I had the fortune of being chosen for the Bicol Clinic Foundation 2016 trip to the Bicol province of the Philippines. I vividly remember jumping in joy and sprinting around my house like a child after receiving the email – this was going to be the first time I went back to Asia since immigrating to North America nearly 15 years prior. Little did I know, this trip would be much more than a chance to polish my newly-acquired clinical skills in the continent I missed so dearly – it would influence the very residency I would apply to at the end of medical school.
The 2,000 patients that we saw over the course of the month were the densest teachers I could have hoped to learn from. Even if I didn’t interact with them directly, I would learn from their complex pathology when all the medical students shared their cases every night at dinner. This served to be an incredible source of inspiration for reading. The growing pains of completing histories and physical examinations with the aide of a Tagalog translator were quickly shed as we racked up patient care hours. In retrospect, the diversity of the clinical sites I had the opportunity to work in was truly stunning in light of the fact that we were seemingly “confined” to one building; I performed triage, spent time in the pharmacy dispensing medications, provided wound care, performed minor surgical procedures, and completed dozens of H&P’s. We even did some volunteer work at a correctional facility in Sorsogon for an entire day and were invited aboard the USNS Mercy, further adding to the breadth of our clinical sites. Working with an interdisciplinary, international team of physicians and translators served to be a useful lesson in teamwork as well!
The Filipino people are truly special. The patients exhibited levels of gratitude that moved me to my core. I will never forget the patient who stopped me on my morning walk at 6:30am during the third week of the mission trip to thank me for everything that we were doing with tears streaming down his face; he said he had journeyed from a secluded island that was literally hundreds of miles away because he heard the “good doctors had finally come”. He had previously seen many physicians without a diagnosis but said that one of our Nepalese doctors he had seen a few days ago had provided him with a diagnosis and medication for his condition in the first visit. For the first time in many months, he felt hopeful. I admittedly had to stifle my own tears as he then excitedly exclaimed that he had returned with fruit for the entire team to express his thankfulness.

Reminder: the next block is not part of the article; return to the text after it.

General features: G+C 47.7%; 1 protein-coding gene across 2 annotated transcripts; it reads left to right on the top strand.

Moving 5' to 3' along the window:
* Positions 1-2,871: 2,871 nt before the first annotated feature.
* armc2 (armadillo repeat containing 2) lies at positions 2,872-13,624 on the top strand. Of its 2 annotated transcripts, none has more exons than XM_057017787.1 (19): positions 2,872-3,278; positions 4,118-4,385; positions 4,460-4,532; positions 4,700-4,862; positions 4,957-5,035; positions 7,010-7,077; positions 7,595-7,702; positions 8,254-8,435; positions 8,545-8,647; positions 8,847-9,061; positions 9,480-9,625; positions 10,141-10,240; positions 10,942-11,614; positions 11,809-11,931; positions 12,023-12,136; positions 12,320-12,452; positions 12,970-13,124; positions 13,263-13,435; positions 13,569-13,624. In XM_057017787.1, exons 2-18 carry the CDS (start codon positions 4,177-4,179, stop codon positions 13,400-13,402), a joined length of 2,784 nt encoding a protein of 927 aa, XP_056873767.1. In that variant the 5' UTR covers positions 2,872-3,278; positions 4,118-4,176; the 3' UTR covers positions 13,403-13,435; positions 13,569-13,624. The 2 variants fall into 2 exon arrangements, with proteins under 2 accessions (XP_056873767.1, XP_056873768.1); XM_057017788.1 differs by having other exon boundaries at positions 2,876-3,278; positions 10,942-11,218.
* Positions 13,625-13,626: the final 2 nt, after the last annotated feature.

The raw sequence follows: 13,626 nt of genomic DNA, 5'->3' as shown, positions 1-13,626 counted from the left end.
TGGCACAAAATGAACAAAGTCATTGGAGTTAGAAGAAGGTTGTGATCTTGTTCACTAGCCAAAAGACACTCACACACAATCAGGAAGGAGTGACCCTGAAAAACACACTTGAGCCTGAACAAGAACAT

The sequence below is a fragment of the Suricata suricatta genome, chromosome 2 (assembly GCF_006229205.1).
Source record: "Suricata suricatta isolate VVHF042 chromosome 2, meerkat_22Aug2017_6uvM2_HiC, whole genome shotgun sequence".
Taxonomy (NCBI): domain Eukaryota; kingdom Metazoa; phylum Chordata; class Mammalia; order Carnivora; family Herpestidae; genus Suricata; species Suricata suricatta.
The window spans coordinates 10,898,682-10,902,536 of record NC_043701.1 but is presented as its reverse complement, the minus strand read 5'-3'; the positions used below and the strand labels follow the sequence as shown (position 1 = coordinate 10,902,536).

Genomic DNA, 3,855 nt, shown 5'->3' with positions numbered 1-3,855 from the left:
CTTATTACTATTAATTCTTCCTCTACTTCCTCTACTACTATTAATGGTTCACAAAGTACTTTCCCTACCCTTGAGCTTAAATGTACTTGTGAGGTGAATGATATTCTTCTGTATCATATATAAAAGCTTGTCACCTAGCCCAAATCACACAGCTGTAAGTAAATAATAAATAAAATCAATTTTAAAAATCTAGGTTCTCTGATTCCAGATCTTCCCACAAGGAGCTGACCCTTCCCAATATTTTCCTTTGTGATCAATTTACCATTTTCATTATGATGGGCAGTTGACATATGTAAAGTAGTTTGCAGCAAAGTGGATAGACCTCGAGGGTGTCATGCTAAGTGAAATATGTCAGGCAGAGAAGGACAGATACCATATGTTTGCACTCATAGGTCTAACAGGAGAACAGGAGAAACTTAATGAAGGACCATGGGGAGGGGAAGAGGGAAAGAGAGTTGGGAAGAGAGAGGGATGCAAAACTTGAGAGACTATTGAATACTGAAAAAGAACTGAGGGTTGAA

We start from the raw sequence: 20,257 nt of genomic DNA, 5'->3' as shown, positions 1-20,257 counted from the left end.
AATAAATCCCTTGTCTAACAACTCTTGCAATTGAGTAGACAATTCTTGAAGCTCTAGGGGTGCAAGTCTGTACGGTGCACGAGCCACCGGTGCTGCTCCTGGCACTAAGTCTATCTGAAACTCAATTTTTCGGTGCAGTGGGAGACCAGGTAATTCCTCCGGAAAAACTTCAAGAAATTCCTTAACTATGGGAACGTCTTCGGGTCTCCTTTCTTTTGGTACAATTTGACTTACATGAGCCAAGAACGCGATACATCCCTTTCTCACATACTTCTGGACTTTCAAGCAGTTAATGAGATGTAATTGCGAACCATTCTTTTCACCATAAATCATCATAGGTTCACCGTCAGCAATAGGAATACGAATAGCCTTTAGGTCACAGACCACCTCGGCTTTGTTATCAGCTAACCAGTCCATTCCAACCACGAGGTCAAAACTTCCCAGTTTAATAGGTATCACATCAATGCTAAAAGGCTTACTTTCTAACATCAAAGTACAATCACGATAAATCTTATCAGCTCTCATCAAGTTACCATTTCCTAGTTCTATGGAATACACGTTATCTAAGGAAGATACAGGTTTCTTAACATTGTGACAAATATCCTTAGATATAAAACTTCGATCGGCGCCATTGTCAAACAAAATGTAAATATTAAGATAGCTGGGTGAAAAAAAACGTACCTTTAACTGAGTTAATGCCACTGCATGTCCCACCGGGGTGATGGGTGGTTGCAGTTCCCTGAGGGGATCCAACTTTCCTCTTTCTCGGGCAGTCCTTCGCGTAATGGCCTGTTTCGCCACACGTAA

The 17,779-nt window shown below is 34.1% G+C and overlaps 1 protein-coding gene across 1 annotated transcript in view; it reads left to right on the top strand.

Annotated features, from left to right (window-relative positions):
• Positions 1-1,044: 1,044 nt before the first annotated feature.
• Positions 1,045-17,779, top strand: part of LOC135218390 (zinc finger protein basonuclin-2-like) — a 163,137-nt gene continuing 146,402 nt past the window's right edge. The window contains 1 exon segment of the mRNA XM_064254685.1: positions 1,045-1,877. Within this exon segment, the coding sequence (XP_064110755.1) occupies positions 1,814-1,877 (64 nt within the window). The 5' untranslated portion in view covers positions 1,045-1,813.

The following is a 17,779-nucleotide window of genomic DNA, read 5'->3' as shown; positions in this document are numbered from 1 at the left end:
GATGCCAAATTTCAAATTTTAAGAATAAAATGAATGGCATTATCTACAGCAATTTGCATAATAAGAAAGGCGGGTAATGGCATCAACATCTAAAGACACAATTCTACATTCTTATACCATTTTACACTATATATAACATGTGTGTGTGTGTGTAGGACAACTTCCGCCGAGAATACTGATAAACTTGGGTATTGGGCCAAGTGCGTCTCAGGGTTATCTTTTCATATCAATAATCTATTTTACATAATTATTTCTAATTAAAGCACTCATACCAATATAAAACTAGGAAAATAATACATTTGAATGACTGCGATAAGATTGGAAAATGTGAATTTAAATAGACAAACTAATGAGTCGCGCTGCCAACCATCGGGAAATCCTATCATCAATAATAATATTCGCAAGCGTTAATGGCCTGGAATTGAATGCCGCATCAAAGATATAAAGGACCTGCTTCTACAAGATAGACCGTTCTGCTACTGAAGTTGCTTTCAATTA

This trip was even more significant for me because I saw my very first psychiatric patient. She was a young woman in her early 30’s who had attempted suicide a few days prior to presenting at our clinic, only to be awaken from her attempt by her child frantically tugging on her leg. I had the pleasure of taking care of her throughout the month, starting with gathering her history & physical with my partner and medical school roommate, Forrest Turner. We watched her mental health improve significantly as her ulcer started healing with regular medical care & medication several times per week for the duration of our trip. Hugging her on the very last day of clinic & reflecting on her incredible progress resulted in a deep gratitude and satisfaction which I will never forget (see attached picture of Forrest and I with our patient). This experience kindled an interest in mental health, which was fed with the clinical experience of my psychiatry rotation during my third year. As a fourth-year medical student, I have decided to apply to general psychiatry for residency.